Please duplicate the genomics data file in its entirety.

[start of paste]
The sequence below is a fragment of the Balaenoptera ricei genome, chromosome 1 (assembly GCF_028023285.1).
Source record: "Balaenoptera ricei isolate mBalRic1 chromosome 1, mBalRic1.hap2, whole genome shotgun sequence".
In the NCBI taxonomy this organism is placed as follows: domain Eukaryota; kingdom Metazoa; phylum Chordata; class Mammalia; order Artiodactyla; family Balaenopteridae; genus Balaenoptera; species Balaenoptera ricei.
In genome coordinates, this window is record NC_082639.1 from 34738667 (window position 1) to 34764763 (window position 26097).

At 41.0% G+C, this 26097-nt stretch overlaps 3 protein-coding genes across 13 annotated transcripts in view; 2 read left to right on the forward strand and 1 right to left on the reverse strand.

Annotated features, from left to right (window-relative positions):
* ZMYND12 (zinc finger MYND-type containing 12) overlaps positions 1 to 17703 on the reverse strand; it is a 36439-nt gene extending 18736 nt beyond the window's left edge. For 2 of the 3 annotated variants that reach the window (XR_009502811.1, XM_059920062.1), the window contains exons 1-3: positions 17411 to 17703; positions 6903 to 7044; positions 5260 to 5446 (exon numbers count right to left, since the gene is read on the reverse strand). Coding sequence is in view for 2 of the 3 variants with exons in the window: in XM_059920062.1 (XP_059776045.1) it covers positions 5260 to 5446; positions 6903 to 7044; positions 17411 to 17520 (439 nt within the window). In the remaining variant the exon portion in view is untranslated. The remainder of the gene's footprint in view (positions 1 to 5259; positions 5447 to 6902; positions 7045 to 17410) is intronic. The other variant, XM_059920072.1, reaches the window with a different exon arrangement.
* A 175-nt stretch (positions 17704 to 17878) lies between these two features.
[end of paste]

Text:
The sequence below is a fragment of the Balaenoptera ricei genome, chromosome 1 (assembly GCF_028023285.1).
Source record: "Balaenoptera ricei isolate mBalRic1 chromosome 1, mBalRic1.hap2, whole genome shotgun sequence".
In the NCBI taxonomy this organism is placed as follows: domain Eukaryota; kingdom Metazoa; phylum Chordata; class Mammalia; order Artiodactyla; family Balaenopteridae; genus Balaenoptera; species Balaenoptera ricei.
In genome coordinates, this window is record NC_082639.1 from 34738667 (window position 1) to 34764763 (window position 26097).

At 41.0% G+C, this 26097-nt stretch overlaps 3 protein-coding genes across 13 annotated transcripts in view; 2 read left to right on the forward strand and 1 right to left on the reverse strand.

Annotated features, from left to right (window-relative positions):
* ZMYND12 (zinc finger MYND-type containing 12) overlaps positions 1 to 17703 on the reverse strand; it is a 36439-nt gene extending 18736 nt beyond the window's left edge. For 2 of the 3 annotated variants that reach the window (XR_009502811.1, XM_059920062.1), the window contains exons 1-3: positions 17411 to 17703; positions 6903 to 7044; positions 5260 to 5446 (exon numbers count right to left, since the gene is read on the reverse strand). Coding sequence is in view for 2 of the 3 variants with exons in the window: in XM_059920062.1 (XP_059776045.1) it covers positions 5260 to 5446; positions 6903 to 7044; positions 17411 to 17520 (439 nt within the window). In the remaining variant the exon portion in view is untranslated. The remainder of the gene's footprint in view (positions 1 to 5259; positions 5447 to 6902; positions 7045 to 17410) is intronic. The other variant, XM_059920072.1, reaches the window with a different exon arrangement.
* A 175-nt stretch (positions 17704 to 17878) lies between these two features.